Charity Tasting and Meal

  • Robert M. Parker, Jr.

  • 01 May 2005 | Events

This was an extraordinary meal prepared by Chef Daniel Boulud. The first five courses were all sensational, but my two favorites were the amazing Alaskan king salmon cooked in clay, which gave it amazing sweetness and intensity, and one of the greatest fish dishes I have enjoyed in several years, a grouper encrusted with bone marrow that was to die for. Those courses were followed by a magnificent ballotine of rabbit porchetta that was loaded with flavor. The only disappointing course (a rare occurrence at Daniel) was the Jameson Farm whole roasted saddle of lamb. For some reason, Daniel Boulud likes this farm for lamb a lot better than I do. For me, this dish had very little lamb flavor, and was unusually tough and chewy. However, the braised kale and cranberry beans were fabulous.

The wines began with a crisp, lovely 1995 Dom Pérignon (a gorgeous effort that has been overshadowed by its younger sibling, the magnificent 1996). We then had a flight that included a good, but uninspiring 2002 Drouhin Montrachet, a corked bottle of Marcassin 1997 Chardonnay Hudson Vineyard, and a promising, still tight, but rich, full-throttle 1994 Leroy Puligny Montrachet Les Folatières that had much more texture, richness, and upside potential than the Drouhin Montrachet. The next mini-flight included a corked bottle of 1997 Kistler Chardonnay Dutton Ranch, a wonderfully exotic, tropical fruit-dominated, youthful, intact 1995 Peter Michael Chardonnay Cuvée Indigène, and a brilliant bottle of a still young 1989 Latour Corton Charlemagne that exhibited good acidity and plenty of minerality. A mini-flight of Côte Rôties included a Burgundian-tasting 1985 René Rostaing Côte Rôtie Côte Blonde. Most of the guests loved this wine, but I enjoyed it more three or four wines ago. However, the 1995 Guigal Côte Rôtie La Turque is still on an upswing. This magnificent Côte Rôtie is dark as midnight. It offers wonderfully smoky, bacon fat, crème de cassis notes along with beautiful minerality and floral characteristics. We then moved to a small flight of Châteauneuf du Papes from a somewhat firm and closed vintage, 1995. One of the great successes of that year is Roger Sabon's Châteauneuf du Pape Cuvée Prestige. This wine was on fire, confirming my belief that it is one of the top wines of the vintage. It is drinking spectacularly well at present. The 1995 Beaucastel Châteauneuf du Pape Hommage à Jacques Perrin (which is dominated by Mourvèdre, whereas Sabon's wine is primarily old vine Grenache) was more backward and closed, but extraordinarily promising as well as deeply colored.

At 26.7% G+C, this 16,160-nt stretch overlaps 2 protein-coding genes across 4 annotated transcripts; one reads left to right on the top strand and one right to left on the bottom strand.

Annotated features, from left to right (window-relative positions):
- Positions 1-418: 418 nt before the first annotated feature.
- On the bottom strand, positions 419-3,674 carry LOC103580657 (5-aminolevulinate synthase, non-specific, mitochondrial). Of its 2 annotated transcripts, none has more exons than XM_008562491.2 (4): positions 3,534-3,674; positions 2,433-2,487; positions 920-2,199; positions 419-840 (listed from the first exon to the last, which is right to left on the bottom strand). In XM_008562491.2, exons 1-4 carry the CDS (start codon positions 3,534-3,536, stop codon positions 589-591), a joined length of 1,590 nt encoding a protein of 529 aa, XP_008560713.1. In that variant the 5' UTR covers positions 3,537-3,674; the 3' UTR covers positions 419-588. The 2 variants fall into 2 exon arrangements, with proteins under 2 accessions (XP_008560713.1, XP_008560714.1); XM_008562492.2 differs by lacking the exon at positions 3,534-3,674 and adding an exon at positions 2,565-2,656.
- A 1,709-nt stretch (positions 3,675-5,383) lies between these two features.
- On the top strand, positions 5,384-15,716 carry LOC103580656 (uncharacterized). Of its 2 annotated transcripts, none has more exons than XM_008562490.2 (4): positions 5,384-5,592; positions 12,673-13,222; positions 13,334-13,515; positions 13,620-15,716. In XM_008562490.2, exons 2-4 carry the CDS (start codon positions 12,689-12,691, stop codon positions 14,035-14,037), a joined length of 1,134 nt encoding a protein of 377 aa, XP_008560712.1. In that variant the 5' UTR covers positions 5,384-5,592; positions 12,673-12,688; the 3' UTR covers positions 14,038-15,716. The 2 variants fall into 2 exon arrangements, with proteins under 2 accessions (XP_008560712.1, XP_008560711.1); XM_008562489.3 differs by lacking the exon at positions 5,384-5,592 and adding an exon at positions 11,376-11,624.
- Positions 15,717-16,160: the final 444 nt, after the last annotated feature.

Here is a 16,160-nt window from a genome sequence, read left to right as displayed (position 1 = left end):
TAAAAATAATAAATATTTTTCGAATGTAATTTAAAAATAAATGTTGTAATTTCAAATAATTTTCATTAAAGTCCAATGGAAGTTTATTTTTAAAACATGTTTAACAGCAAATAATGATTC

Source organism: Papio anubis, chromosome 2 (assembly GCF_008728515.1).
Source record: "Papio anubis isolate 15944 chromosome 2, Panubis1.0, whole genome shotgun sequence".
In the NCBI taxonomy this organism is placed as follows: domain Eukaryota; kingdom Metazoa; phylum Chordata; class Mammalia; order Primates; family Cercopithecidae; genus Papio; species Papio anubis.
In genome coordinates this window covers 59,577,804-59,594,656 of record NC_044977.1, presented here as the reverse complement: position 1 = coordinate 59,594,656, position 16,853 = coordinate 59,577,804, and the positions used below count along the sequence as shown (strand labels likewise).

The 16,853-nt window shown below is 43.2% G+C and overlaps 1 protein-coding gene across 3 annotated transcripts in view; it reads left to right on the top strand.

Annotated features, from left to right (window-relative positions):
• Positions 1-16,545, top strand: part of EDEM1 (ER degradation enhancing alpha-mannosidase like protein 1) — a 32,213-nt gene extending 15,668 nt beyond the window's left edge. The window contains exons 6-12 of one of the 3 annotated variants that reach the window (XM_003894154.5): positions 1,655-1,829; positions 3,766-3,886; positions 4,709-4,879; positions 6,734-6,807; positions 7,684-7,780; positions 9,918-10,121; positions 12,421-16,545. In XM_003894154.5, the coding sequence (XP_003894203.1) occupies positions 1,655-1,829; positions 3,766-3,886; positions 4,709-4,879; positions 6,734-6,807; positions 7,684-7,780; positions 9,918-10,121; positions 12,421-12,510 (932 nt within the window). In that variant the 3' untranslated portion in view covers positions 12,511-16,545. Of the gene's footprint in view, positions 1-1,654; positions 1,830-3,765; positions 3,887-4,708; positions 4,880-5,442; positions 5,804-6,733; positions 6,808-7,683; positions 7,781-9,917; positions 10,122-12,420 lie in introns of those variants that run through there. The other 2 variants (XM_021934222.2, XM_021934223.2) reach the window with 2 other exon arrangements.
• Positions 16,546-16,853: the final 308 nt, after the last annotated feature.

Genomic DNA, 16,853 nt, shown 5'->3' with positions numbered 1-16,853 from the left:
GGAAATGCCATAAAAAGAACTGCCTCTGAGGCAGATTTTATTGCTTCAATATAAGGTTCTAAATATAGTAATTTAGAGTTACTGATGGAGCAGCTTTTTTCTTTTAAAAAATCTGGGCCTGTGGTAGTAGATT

We next moved to California, beginning with the 2001 Pride Cabernet Sauvignon Reserve, which still tasted like a barrel sample. That was followed by the beautiful 1999 Shafer Cabernet Sauvignon Hillside Select, a candidate for wine of the vintage. The mini-vertical concluded with a brilliant bottle of the 1997 Joseph Phelps Insignia. Next came a flight that included a young, vigorous, youthful 1997 Dalla Valle Cabernet Sauvignon, which revealed wonderful cassis, smoke, and earth characteristics, a fabulous, Pauillac-like, still-too-young-to-drink 1997 Philip Togni Cabernet Sauvignon, and a virile, powerful, young 1995 Plumpjack Cabernet Sauvignon Reserve. The only controversial wine among the first seven California Cabernet Sauvignons was the 1996 Colgin, which revealed an extraordinarily flamboyant nose of dill and spring flowers, wonderful texture and richness, and a great finish. Next came a fabulous bottle of fully mature 1994 Dominus, a wine that is capable of lasting another decade. The backward but magnificent bottle of 1994 La Jota Cabernet Sauvignon Anniversary Selection was the finest performance yet by this beauty. The quality at La Jota has declined considerably since the winery was sold, but this was a stunning effort made during that estate's heyday. We ended with a crisp, rich, firmly structured, compact 1985 Joseph Phelps Cabernet Sauvignon Eisele Vineyard. From my cellar, this 1985 remains youthful, but like many of its peers, it has never really blossomed.

As a postscript, any doubts about the mid-ninety vintages of California Cabernet Sauvignon falling apart seem completely bogus as every tasting I have recently done of the finest 1994, 1995, 1996, and 1997 Cabernets has revealed young, promising wines with several decades of life ahead of them.

One of the guests at the lunch, Ed Milstein, is a great collector as well as the new owner of Burgundy's Domaine Remoissenet. Every time he comes to one of my events, he brings better wines than I provide. At this dinner, he donated a perfect bottle of 1976 Guigal Côte Rôtie La Mouline. I told him the last time I had this wine was several years ago at the conclusion of a tasting Chez Guigal. That bottle, from the estate's cellar, seemed tired and over the hill, but Milstein's bottle was in fabulous condition. We also had an unusual bottle of 1990 Chave Hermitage Cuvée Cathelin, a wine that seemed much narrower in texture as well as slightly more herbal and vegetal than previous bottles. It was undoubtedly an off bottle. That was redeemed by a magnificent magnum of 1961 L'Evangile. Regretfully, I had to gulp my glass so I wouldn't be late for the car service taking me back to Maryland. I kept thinking on the drive home that I should have taken a glass with me. I only smelled and took a quick sip of the last wine, the 1985 Quinta do Noval Nacional, but it sure was compelling.

All in all, it was a great night for a deserving charity, New York's Meals on Wheels. Thanks to the great Daniel Boulud, who donated the food. The wines were donated from my cellar. Thanks also to the extraordinary generosity of both the purchasers of the dinner and guest Ed Milstein.

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